Many thanks to you all who have followed, supported, cheered us on, made donations to the Oldies Club – and generally made me feel safer and cared about!
Cycle people out there (or anyone else) – if you have any questions about any part of this tour, feel free to ask in the comments section. I’ll do my best to answer promptly.
Here’s to the next one!!!!
PS – My Oldies Club Just Giving page is still open. If you’d like to make a small donation to help the Club find homes for abandoned/homeless senior dogs, please follow this link https://www.justgiving.com/fundraising/dogandsnailbiketravels
I’d love to get us to £1000!!!
Another 1000kms in the can!
It’s been an absolutely wild ride since I left my heart in České Budějovice, Czech Republic, with only a couple of little blips. I followed the Eurovelo 7 gpx track on my phone as it led me over some hefty climbs, and at one point, to a dead end. I ground up a nasty hill for about 5kms, coasted down the other side to the river, at which point there should have been a ferry to the opposite bank. Annoyingly, said ferry hadn’t been in operation for a few years, so it was back up the same nasty hill with my curses echoing through the valley and all the way to a 20 km backtrack to find a bridge – all as darkness was falling.
The day ended on a high note though as I stumbled on a campsite and had a merry evening on the Budvar with a terrific bunch of English-speaking locals. The following morning’s fuzzy head was not as much fun, but I soldiered on.
The finale for the Czech Republic was pretty wonderful – plenty of beautiful little towns and a varied route towards the border with the north of Austria. Český Krumlov, often called Prague in miniature, was on the way. It was a stunning place with beautifully-preserved medieval buildings, but was completely given-over to mass tourism. Poor Murph, who was trapped in her basket on the bike, was mobbed by adoring tourists so I took a couple of snaps and quickly pressed through the throngs to get us out.
After Krumlov, my route took us up and down verdant hills with the larger Austrian versions looming in the background. I was eventually directed to a dirt forestry road and we made our way up and up to a nondescript border-crossing leading us into north Austria. Once out of the forest, the vista revealed the classic Austrian countryside in all its splendour. In veritable, clichéd Sound of Music fashion, I was overwhelmed by the desire to make a fool of myself on video:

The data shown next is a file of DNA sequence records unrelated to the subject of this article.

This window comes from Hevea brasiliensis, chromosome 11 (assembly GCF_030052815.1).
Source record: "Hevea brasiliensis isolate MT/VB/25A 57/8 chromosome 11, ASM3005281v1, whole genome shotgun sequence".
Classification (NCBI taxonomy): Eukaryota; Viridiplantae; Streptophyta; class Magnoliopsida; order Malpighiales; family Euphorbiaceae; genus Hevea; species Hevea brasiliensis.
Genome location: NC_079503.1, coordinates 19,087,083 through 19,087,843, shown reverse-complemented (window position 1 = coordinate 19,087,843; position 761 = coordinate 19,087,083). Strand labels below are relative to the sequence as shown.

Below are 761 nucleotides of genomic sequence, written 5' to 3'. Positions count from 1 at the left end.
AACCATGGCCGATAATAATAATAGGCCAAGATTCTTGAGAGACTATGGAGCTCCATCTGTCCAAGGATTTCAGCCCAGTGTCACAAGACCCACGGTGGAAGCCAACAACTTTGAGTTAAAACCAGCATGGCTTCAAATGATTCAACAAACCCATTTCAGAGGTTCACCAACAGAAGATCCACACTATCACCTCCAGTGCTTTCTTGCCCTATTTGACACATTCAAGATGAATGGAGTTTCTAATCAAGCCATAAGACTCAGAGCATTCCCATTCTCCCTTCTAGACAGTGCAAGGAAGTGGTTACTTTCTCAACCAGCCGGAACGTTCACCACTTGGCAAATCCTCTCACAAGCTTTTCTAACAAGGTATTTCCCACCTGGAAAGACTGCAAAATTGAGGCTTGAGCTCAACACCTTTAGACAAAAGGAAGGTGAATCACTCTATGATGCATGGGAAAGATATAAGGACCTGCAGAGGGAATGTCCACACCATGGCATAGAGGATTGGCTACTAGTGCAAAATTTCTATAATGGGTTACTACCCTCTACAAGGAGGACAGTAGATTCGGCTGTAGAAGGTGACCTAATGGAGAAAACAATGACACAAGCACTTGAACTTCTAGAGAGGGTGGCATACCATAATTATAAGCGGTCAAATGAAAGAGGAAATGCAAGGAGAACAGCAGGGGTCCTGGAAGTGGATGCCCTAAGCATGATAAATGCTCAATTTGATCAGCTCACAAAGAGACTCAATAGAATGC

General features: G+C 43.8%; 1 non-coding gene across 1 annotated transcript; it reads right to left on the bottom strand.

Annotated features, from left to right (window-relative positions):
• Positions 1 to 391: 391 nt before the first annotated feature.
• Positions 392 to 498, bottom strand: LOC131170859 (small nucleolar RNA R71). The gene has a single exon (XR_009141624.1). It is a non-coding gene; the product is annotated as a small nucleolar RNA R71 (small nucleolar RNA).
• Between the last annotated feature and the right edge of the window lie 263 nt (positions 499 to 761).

After all that terrible, lovely climbing, the reward came in the form of a long freewheel all the way into the posh city of Linz, and onto the Danube.
From Linz, we would follow the famous EV6 bike path along the Danube and up to Passau. This was very familiar territory as we had cycled this bit in 2016. From Passau, back to uncharted ground as we started along the stunning Salzach River towards Salzburg.
The Salzach provided the luxury of hopping over to the Bavarian side when I felt like having a good German weissbier and warm giant pretzel, or to stay on the Austrian side for lovely cakes and pastries. I fell MADLY in love with the Bavarian town of Burghausen and the whole area thereabouts. I plan to return for a more forensic study at a future date.
After Salzburg, the Salzach departed the German border and led us towards the Drau. We were not so far then from Italy and the Dolomites. First though, I had a grinding, thigh-ripping climb up to the perched resort town of Bad Gastein.
Shortly after reaching Bad Gastein, the road comes to an end and a car-train took over to get us through the remaining mountains by tunnel.
It was getting dark after we got off the train and we were in a bit of a wilderness. A wild camp behind a derelict church was in order.
In the morning, after a thrilling descent, we were on the Drau. Two more days in Austria, then we would climb into the Italian Dolomites.
In wasn’t as much of a slog to get to the Italian border as I feared, and once near Bressanone, we were on another river and would eventually join the Adige River bicycle path. It would be excellent separate bike paths from here on with a few short exceptions. The only minus was that we shared the steep valley with busy motorways and main train lines, so quite noisy. The staggering scenery and quintessential Italian villages more than made up for this! I was dying to use my few pidgin-Italian phrases but in this part of Italy, everyone speaks German. I’d have to wait until Trento to embarrass myself.